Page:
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Tim Bourguignon πŸ‡ͺπŸ‡ΊπŸ‡«πŸ‡·πŸ‡©πŸ‡ͺ
Tim Bourguignon πŸ‡ͺπŸ‡ΊπŸ‡«πŸ‡·πŸ‡©πŸ‡ͺ

Posted on • Updated on • Originally published at timbourguignon.fr

Tracy Lee is having fun all the way... and other things I learned recording her DevJourney

This week, I published Tracy Lee's #DevJourney story on my eponym Podcast: Software developer's Journey. Among many other things, here are my main personal takeaways:

  • Again, one example of a developer that got hooked into dev by tweaking her MySpace... or was it Geocities (?!) homepage :D
  • Tracy created her first tech start-up before she learned to code. At that time, she focused the energy of a difficult breakup in to work. And she has repeated this at other occasions since.
  • "Tracy's relationship test": sit beside your partner, on a weekend, in front of a laptop, and see if your significant other understands that you are trying to get in the zone!
  • "How do you create a startup? You just start. I believe it's going to work out. I run toward the vision. If it works, it works, and if it doesn't, it doesn't. Then you get back on your horse. Do it enough times and you'll find success." This positivism just left me speechless. This is certainly one of Tracy's personality traits and superpower.
  • Creating a startup and choosing your next mini-side project both follow the same process: am I excited? How much time do I want to allocate to this endeavor? What do I think can come out of it? Rinse and repeat. And for a startup, everything has to work. Right time, right place, right people.
  • An important factor of success is hiring the right people. You have to recognize when you are stepping out of "your zone". You might be a great in a startup context, but not in a 100 people company. Then you either step down, learn, or hire and learn alongside these individuals.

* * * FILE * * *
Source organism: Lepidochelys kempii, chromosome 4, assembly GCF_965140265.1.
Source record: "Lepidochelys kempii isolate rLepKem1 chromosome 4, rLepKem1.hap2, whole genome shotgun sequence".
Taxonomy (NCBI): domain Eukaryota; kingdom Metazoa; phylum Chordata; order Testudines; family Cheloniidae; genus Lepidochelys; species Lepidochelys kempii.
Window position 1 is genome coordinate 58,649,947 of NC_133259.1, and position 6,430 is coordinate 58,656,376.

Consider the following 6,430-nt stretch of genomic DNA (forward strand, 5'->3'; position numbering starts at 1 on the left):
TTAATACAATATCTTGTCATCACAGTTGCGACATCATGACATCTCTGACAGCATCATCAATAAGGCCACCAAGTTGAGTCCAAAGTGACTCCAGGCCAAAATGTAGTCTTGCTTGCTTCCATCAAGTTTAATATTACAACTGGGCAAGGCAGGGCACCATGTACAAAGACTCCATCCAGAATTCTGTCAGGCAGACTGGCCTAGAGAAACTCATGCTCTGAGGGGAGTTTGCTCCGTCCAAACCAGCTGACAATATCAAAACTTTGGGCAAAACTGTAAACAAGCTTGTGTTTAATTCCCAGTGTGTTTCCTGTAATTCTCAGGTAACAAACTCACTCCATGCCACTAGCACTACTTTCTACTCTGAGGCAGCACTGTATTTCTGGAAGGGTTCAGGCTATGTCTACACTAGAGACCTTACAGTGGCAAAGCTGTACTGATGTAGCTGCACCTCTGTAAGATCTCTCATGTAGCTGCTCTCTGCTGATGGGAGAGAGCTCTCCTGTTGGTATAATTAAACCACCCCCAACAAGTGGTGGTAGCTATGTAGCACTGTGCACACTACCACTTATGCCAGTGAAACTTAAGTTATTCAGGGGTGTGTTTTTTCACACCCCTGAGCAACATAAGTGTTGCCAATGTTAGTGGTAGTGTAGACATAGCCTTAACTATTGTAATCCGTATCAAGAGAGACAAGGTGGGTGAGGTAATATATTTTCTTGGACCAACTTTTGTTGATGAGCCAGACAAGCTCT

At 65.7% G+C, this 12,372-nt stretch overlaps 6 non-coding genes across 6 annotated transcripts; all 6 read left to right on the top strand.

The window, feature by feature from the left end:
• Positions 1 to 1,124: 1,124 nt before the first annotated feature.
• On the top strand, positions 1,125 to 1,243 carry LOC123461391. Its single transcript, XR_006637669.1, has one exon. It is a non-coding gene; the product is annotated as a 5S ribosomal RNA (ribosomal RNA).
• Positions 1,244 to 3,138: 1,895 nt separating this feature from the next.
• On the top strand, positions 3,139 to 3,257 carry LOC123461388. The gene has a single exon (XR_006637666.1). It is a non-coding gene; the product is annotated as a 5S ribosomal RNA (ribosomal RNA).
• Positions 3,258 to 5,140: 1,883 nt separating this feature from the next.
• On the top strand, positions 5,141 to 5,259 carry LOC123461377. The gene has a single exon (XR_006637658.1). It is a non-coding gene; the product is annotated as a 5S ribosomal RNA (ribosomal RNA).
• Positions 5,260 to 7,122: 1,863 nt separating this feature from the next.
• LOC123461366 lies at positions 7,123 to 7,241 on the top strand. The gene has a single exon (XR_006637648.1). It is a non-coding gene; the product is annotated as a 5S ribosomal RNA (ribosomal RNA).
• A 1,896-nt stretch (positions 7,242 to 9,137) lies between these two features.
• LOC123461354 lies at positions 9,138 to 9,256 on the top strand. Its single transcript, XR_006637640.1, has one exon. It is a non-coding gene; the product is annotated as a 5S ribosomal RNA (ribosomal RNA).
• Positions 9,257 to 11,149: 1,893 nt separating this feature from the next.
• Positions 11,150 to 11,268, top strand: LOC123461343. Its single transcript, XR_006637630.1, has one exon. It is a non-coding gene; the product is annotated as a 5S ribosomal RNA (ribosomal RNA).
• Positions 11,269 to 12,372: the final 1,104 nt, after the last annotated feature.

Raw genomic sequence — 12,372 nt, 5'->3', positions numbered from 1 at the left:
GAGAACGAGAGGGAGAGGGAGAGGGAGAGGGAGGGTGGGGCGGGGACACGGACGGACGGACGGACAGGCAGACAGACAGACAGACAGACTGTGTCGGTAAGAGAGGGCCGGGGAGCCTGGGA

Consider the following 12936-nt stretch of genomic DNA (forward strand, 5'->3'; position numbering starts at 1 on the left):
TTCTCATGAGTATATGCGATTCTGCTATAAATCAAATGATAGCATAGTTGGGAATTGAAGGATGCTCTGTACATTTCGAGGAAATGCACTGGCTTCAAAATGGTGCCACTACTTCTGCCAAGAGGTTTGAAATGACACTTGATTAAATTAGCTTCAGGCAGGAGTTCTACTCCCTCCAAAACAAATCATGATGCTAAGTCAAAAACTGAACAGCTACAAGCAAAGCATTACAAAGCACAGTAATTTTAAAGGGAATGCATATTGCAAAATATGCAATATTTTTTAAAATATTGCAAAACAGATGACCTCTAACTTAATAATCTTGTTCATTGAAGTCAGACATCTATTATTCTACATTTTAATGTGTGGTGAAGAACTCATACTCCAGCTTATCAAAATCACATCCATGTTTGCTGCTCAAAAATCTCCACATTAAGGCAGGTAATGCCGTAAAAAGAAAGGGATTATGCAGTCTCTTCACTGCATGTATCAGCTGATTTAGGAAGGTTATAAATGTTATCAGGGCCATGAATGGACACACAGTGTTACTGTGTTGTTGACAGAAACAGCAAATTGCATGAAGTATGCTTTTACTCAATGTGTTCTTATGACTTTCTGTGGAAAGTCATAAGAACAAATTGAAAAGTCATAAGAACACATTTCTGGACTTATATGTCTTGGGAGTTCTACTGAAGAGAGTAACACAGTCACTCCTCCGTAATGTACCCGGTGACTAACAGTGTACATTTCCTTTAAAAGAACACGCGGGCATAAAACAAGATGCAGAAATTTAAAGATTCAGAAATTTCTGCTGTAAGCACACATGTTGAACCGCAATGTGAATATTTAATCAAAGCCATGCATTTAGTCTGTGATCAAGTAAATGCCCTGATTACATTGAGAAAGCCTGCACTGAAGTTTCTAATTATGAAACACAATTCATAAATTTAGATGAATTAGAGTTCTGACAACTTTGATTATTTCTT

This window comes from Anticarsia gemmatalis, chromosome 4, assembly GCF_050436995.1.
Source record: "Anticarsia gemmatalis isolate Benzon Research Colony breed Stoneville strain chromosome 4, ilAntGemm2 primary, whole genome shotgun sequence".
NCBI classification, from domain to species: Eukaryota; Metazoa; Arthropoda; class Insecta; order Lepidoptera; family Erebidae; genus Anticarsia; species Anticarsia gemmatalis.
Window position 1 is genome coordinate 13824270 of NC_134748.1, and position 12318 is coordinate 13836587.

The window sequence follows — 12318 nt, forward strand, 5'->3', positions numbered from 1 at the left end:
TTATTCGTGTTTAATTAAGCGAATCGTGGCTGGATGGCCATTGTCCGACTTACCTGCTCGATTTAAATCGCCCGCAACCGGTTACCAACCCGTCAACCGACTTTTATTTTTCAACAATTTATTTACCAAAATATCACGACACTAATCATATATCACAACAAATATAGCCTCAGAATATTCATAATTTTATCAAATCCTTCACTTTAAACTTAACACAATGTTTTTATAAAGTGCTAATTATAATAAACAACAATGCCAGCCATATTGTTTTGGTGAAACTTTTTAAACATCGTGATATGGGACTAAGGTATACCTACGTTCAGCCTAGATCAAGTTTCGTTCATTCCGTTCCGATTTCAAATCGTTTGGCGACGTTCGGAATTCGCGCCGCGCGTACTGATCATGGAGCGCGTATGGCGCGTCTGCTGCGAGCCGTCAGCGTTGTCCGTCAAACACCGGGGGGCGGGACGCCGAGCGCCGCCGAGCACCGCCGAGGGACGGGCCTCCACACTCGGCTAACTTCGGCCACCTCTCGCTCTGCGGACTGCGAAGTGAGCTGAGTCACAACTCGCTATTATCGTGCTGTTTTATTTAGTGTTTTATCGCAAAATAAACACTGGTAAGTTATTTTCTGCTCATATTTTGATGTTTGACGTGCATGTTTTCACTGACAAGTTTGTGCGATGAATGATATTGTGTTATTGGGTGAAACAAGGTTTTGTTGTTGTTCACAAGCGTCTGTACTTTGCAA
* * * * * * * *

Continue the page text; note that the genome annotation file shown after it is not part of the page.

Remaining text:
• Tracy's secret for becoming successful: finding something you are excited about, and making some noise about it, teaching it, showing others, doing what you wanted to do and having fun! When people realize you are genuinely having fun, they will start to care as well. For Tracy, Node.JS was a good counter example. She tried, was not passionate enough and let it go.
  • When I asked Tracy how much time she spends on activities through which she earns money and other activities, her answer was "I have no idea, those are so intertwined." That is a true sign of being able to do what you love professionally.
  • In order to be more effective, Tracy gives herself one weekly goal (or regular goals). This helps her get out of the paralysis of not knowing where to start.
  • You don't chose a technology. You chose what you want to do, and then you pick the technology that applies in this context.

Advice: "Don't do something just to do it, do it because you are passionate about it."

Quotes:

  • "When I enter a colo-facility, the smell and the sounds of the servers reminds me of my childhood" :emojiheart:
  • "I love starting things, and when they get stable, I get bored and I want to start something new."
  • "The best ideas comes from the problems you try to solve for yourself"
  • "You rarely start with a big idea. A small idea emerges, and you iterate on it."
  • "When you think you are the best, or become attached to a code-base, it can become very detrimental to you."
  • "Writing blog posts is a great way to write documentation for yourself so that you remember what the heck you did"
  • "It makes you a better developer to have to explain things to other people"

Thanks Tracy for sharing your story with us!

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You can find the full episode and the shownotes here:

Did you listen to her story?

  • What did you learn?
  • What are your personal takeaways?
  • What did you find particularly interesting?

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